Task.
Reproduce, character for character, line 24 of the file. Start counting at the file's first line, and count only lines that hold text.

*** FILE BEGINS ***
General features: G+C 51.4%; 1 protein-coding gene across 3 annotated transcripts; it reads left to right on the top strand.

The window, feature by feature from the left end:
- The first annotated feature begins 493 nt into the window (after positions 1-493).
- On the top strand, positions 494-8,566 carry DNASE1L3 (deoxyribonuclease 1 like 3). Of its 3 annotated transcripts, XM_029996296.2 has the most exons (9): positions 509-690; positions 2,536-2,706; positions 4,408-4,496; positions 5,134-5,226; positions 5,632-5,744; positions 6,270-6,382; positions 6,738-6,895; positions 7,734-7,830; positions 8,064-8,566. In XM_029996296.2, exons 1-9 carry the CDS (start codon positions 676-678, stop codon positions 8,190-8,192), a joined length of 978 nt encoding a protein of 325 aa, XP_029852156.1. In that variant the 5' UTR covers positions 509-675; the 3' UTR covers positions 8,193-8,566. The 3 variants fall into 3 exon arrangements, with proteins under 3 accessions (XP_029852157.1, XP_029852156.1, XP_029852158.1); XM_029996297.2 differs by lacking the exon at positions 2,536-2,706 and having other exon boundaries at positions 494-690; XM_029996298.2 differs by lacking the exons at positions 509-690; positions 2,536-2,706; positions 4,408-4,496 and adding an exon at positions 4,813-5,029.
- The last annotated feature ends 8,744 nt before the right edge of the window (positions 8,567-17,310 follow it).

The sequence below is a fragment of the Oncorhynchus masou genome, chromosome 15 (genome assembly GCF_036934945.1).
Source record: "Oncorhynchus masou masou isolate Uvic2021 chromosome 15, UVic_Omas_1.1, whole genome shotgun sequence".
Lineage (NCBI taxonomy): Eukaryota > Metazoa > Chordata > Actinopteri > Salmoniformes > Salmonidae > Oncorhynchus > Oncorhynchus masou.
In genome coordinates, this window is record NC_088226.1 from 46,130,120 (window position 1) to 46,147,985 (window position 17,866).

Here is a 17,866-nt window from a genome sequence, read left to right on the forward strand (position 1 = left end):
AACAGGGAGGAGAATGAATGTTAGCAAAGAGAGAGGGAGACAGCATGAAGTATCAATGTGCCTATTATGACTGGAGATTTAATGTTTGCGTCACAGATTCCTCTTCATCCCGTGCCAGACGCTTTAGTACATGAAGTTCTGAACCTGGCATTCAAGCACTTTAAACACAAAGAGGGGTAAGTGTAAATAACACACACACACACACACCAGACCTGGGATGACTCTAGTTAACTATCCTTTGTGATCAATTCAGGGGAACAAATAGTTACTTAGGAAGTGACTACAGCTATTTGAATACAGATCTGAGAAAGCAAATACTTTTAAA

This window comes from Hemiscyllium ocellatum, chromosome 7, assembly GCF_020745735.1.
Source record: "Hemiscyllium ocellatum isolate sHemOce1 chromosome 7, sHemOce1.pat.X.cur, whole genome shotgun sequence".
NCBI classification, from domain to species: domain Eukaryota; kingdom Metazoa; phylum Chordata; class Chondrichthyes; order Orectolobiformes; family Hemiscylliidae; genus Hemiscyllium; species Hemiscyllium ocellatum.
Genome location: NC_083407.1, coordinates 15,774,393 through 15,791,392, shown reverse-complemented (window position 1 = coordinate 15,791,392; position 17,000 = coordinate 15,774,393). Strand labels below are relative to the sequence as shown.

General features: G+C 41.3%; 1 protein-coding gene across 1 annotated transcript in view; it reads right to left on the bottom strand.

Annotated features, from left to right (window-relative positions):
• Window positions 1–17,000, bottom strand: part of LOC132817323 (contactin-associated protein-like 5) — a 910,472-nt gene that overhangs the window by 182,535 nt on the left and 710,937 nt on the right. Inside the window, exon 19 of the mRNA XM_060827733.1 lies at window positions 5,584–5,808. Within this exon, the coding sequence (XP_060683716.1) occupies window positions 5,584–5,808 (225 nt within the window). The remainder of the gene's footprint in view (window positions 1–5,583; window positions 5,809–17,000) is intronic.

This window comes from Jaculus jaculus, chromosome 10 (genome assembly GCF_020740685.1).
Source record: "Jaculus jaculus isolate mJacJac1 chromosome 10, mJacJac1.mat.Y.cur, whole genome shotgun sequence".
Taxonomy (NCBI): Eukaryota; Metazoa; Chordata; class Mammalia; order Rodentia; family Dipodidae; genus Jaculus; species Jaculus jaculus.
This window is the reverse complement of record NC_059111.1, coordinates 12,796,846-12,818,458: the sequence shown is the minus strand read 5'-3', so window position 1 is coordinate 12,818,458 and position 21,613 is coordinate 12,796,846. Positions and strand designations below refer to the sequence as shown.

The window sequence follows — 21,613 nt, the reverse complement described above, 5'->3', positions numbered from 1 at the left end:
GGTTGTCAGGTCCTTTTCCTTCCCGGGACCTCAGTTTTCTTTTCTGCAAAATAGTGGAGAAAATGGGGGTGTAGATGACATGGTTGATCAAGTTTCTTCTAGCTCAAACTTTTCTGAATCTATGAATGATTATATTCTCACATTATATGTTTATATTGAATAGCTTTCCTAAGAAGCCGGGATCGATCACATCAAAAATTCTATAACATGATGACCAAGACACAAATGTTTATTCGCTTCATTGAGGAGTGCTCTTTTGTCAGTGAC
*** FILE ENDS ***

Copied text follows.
GGTTGTCAGGTCCTTTTCCTTCCCGGGACCTCAGTTTTCTTTTCTGCAAAATAGTGGAGAAAATGGGGGTGTAGATGACATGGTTGATCAAGTTTCTTCTAGCTCAAACTTTTCTGAATCTATGAATGATTATATTCTCACATTATATGTTTATATTGAATAGCTTTCCTAAGAAGCCGGGATCGATCACATCAAAAATTCTATAACATGATGACCAAGACACAAATGTTTATTCGCTTCATTGAGGAGTGCTCTTTTGTCAGTGAC